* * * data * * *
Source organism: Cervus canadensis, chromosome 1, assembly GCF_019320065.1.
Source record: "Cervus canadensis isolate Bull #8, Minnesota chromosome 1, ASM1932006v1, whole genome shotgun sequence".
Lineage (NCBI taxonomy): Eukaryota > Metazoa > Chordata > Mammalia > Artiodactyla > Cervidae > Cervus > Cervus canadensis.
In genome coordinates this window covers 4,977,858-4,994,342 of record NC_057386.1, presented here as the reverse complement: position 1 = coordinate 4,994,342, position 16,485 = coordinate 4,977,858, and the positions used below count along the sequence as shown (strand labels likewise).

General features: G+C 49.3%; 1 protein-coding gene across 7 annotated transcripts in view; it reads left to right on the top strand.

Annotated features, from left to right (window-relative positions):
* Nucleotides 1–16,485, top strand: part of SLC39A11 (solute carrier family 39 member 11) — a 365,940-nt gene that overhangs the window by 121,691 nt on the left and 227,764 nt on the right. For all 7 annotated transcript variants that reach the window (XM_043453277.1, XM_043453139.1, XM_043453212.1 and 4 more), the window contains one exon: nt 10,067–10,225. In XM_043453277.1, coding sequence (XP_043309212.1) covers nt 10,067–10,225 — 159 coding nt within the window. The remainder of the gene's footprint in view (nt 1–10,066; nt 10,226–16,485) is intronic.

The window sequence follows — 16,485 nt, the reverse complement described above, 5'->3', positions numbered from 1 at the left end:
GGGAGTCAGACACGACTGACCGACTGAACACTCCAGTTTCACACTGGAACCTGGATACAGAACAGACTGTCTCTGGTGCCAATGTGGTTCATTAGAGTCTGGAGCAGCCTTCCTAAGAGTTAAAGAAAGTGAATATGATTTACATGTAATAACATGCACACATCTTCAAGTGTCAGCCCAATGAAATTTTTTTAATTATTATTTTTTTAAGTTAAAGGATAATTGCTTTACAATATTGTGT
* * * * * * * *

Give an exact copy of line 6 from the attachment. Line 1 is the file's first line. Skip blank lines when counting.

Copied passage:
Annotated features, from left to right (window-relative positions):